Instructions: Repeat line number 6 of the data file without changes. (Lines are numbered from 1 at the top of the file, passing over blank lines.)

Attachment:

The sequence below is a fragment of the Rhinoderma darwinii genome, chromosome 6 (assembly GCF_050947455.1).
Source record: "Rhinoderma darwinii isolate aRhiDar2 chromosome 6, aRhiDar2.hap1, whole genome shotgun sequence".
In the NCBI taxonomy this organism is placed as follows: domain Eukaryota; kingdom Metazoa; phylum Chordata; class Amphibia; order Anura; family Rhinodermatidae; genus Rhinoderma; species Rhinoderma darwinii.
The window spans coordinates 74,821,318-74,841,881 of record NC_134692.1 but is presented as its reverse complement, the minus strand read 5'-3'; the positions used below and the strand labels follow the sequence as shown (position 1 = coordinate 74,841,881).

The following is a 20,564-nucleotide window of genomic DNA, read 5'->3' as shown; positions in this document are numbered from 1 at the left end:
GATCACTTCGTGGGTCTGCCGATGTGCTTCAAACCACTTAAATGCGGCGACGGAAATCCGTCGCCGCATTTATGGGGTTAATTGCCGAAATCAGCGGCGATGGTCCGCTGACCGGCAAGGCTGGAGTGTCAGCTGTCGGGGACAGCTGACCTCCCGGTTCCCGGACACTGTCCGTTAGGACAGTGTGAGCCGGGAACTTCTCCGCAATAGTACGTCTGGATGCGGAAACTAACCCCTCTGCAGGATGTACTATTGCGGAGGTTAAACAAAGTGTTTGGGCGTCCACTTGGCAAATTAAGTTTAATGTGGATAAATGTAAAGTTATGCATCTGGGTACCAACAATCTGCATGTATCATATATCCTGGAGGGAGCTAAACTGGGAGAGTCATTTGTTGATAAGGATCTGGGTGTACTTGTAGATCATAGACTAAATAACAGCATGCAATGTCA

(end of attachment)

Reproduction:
GATCACTTCGTGGGTCTGCCGATGTGCTTCAAACCACTTAAATGCGGCGACGGAAATCCGTCGCCGCATTTATGGGGTTAATTGCCGAAATCAGCGGCGATGGTCCGCTGACCGGCAAGGCTGGAGTGTCAGCTGTCGGGGACAGCTGACCTCCCGGTTCCCGGACACTGTCCGTTAGGACAGTGTGAGCCGGGAACTTCTCCGCAATAGTACGTCTGGATGCGGAAACTAACCCCTCTGCAGGATGTACTATTGCGGAGGTTAAACAAAGTGTTTGGGCGTCCACTTGGCAAATTAAGTTTAATGTGGATAAATGTAAAGTTATGCATCTGGGTACCAACAATCTGCATGTATCATATATCCTGGAGGGAGCTAAACTGGGAGAGTCATTTGTTGATAAGGATCTGGGTGTACTTGTAGATCATAGACTAAATAACAGCATGCAATGTCA